At a first look the outcome of running 10.000 random games was surprising. In Table we see a clear first mover advantage. Intuitively I suspected the chances of winning the game to be equal, however after a second thought this result is not surprising because the first mover gets 5 moves as compared to 4 moves for the second player. In particular, according to Wikipedia, there are 255.168 possible games, in 131.184 of these games the first player wins while in 77.904 the second player wins and in 46.080 the game ends with a draw. In the Table we can see that this differs from our estimation. The reason are the very special rules of the Tic-Tac_Toe Game. In fact the game could end earlier if one player succeeds in making the row before the last turn. There are  5328 possibilities for games ending in a win on the sixth move, 47952 possibilities for games ending in a win on the seventh move, 72576 possibilities for games ending in a win on the eighth move and 81792 possibilities for games ending in a win on the ninth move.
Since we play the Game sequentially, a path where the game ends earlier will be reached more often then path where the game ends later. To see this we take a look at a history h^K_1 that ends after K turns and a path with a history h^{K+3}_2 that ends after K+3 turns. Let’s say we reach the path of each history after K turns 2 times. Since for h^K_1 this is the final knot, this will count two times for h^K_1. For h^K_2 \subset h^{K+3}_2 there are at least two further histories to reach in the next turn and therefore the chance to reach h_2^{K+3} is \leq 0.5 which means that we will reach h_2^{K+3} only half as much as h^K_1. However, doing a quick Google I was able to find some results ( here, here ) that supports my results.

Outcome Estimated probability Wikipedia probability
Player 1 wins 0.5859 0.5141
Player 2 wins 0.2874 0.3053
Draw 0.1267 0.1806
--Heiko Wagner 2019

class Matrix {
    constructor(data, ncols) {
        //reshape the data
        this.ncols = ncols;
        var ncols = ncols;
        var data = data;
        this.matrix = []
        for (var m = 0; m &lt; data.length / ncols; m++) {
            var row = []
            for (var n = 1; n &lt;= ncols; n++) {
                row.push(data[n + (m * ncols) - 1])
    transpose() {
        return new Matrix(this.matrix.map((_, c) =&gt; this.matrix.map(r =&gt; r)).flatMap(x =&gt; x), this.ncols)

    trace() {
        return this.matrix.map((x, i) =&gt; x[i]).reduce((a, b) =&gt; (a === null || b == null) ? null : a + b)
    rowsums() {
        return this.matrix.map((x) =&gt; x.reduce((a, b) =&gt; (a === null || b == null) ? null : a + b))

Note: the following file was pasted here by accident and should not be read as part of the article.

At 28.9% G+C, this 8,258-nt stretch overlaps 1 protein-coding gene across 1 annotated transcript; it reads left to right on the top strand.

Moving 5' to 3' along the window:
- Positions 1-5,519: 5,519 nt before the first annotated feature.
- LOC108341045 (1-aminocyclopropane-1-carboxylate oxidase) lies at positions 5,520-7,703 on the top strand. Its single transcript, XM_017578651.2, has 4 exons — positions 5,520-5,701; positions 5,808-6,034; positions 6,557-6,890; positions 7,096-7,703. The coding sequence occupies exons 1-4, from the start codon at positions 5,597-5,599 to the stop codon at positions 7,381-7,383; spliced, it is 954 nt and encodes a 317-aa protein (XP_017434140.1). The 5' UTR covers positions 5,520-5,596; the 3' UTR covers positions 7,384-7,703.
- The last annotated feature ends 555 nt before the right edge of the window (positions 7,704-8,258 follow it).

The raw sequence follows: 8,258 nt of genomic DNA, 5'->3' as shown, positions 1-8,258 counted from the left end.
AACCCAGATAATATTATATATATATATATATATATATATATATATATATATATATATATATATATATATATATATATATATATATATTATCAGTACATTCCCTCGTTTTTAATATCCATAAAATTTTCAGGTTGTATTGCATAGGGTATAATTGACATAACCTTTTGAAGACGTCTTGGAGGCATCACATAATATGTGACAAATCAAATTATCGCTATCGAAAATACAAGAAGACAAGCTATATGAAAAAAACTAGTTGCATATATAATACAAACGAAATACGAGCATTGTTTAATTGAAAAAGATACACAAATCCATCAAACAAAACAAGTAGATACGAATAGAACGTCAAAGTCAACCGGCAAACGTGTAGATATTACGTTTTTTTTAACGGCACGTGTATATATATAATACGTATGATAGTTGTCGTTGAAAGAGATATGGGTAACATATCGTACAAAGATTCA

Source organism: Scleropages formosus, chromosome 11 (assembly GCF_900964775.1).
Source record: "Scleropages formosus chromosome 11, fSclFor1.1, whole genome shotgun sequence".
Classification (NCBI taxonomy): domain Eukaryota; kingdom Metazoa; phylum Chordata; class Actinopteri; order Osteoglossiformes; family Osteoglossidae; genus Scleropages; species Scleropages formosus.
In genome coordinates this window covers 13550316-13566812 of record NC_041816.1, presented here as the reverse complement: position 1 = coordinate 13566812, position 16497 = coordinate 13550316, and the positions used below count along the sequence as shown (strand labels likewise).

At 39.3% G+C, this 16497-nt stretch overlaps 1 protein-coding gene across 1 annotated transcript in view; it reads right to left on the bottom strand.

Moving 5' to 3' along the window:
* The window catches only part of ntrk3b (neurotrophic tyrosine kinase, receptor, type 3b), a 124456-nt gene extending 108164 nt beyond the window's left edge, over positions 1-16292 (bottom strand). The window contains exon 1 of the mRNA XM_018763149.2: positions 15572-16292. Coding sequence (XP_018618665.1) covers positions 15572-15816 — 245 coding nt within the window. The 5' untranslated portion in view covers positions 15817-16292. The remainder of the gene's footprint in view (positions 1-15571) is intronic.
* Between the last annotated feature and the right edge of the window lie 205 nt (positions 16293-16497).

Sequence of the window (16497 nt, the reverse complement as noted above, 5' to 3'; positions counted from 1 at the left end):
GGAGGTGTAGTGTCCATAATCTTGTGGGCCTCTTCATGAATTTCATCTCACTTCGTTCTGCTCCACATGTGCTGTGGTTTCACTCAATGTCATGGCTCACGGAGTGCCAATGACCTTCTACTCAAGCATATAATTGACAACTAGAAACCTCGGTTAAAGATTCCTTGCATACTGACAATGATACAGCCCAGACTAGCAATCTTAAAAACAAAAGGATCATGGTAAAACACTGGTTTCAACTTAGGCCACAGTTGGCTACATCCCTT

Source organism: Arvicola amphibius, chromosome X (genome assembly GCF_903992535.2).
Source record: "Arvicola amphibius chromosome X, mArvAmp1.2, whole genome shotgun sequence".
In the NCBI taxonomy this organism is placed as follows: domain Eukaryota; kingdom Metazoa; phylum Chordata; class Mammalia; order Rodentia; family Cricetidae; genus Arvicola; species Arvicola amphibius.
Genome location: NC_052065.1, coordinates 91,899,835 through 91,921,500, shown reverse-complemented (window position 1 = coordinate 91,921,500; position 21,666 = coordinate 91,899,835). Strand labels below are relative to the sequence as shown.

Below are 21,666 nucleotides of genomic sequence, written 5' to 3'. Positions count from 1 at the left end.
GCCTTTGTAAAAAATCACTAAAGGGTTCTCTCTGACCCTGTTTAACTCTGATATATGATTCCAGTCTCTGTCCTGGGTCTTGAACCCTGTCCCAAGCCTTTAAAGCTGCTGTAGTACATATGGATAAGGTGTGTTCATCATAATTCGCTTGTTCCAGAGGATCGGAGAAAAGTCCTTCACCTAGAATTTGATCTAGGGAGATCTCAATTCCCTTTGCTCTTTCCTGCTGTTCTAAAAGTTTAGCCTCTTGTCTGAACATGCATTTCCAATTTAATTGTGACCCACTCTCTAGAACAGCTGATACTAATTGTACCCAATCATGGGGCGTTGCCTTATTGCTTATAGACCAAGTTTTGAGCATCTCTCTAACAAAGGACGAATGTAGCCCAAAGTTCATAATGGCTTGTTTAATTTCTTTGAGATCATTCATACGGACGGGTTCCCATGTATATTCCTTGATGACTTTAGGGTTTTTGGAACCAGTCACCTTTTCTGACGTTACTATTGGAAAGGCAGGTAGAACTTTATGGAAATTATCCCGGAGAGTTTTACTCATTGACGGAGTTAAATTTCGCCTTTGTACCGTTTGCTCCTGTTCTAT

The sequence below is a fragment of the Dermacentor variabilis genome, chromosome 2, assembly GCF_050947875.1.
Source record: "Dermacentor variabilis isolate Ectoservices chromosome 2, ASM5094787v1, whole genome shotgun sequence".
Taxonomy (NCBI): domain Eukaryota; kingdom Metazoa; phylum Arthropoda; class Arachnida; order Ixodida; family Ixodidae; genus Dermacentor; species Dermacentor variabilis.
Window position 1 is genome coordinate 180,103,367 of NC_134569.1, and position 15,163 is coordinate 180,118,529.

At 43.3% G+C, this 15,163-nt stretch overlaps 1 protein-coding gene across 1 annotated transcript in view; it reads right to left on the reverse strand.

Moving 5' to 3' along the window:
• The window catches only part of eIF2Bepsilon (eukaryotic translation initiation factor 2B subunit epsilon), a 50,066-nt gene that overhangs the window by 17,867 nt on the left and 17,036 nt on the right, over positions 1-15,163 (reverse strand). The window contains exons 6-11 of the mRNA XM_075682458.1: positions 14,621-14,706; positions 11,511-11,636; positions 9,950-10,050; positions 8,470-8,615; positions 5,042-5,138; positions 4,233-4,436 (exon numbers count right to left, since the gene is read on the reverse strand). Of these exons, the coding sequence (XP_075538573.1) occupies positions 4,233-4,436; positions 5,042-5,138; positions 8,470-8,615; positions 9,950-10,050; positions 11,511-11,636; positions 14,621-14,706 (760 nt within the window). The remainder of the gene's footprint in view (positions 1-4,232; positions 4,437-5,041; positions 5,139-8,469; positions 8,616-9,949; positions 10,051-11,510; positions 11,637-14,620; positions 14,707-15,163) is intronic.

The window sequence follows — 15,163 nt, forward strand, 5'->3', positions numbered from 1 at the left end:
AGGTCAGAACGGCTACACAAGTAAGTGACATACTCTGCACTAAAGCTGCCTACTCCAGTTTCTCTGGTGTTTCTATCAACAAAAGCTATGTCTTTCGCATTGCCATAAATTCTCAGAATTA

flip() {
        var nrows = this.matrix.length
        return new Matrix(this.matrix.map((x) =&gt; x.reverse().flatMap(x =&gt; x)).flatMap(x =&gt; x), nrows)

function getRandomInt(max) {
  return Math.floor(Math.random() * Math.floor(max));

function gamerules(state, turn, player) {
    //check for win else
    //win if any rowsum is 3 or 0, trace or flip.trace is 3 or 0
    var has_won = [state.rowsums(),
    ].flatMap(x =&gt; x)

    var reward = null;

    if (has_won.includes(0)) {
        //console.log("0 has won")
        if (player == 0) {
            reward = 1
        } else {
            reward = -1
	if (has_won.includes(3)) {
        //console.log("1 has won")
        if (player == 1) {
            reward = 1
        } else {
            reward = -1

    var state_init = state.matrix.flatMap((x)=&gt;x)

    f = []
    for (var l = 0; l &lt; state_init.length; l++) 
        var state_l = state_init.slice(0);
        if (state_init[l] == null) {
            state_l[l] = turn
            f.push(new Matrix(state_l,3) )
    //check if no free field are left ==&gt; draw
    if (f.length==0 &amp;&amp; reward == null) {
        reward = 0
    return { f: f, reward: reward, turn: (turn + 1) % 2 }

//run trough all states of a game until an reward is reached
//play a random game starting from state with gamerules

function random_game(state) {
    //play initial turn
    var choices = gamerules(state, 1)
    while (choices.reward === null) {
        var K = choices.f.length
        var decision = getRandomInt(K)
        choices = gamerules(choices.f[decision], choices.turn, 0)
    return choices

//Intial state of the game
var state = [null, null, null, null, null, null, null, null, null]
test = new Matrix(state, 3)
//Example of \mathcal{H}:
//gamerules(test, 1)

//Play a single random game

//Play 10000 random games and make a histogram
var win =0
var loss = 0
var draw = 0 

for (var i=0; i &lt; M; i++)
var outcome = random_game(test).reward

	switch(outcome) {
	  case 1:
	  case -1:
	  case 0:

var M2=draw+win+loss
console.log("prop of player 1 winning: "+loss/M)
console.log("prop of player 2 winning: "+win/M)
console.log("prop of draw: "+draw/M)

1 thought on “Teaching a Computer Gamerules

  1. Pingback: An AI with less than 200 lines of code – The Big Data Blog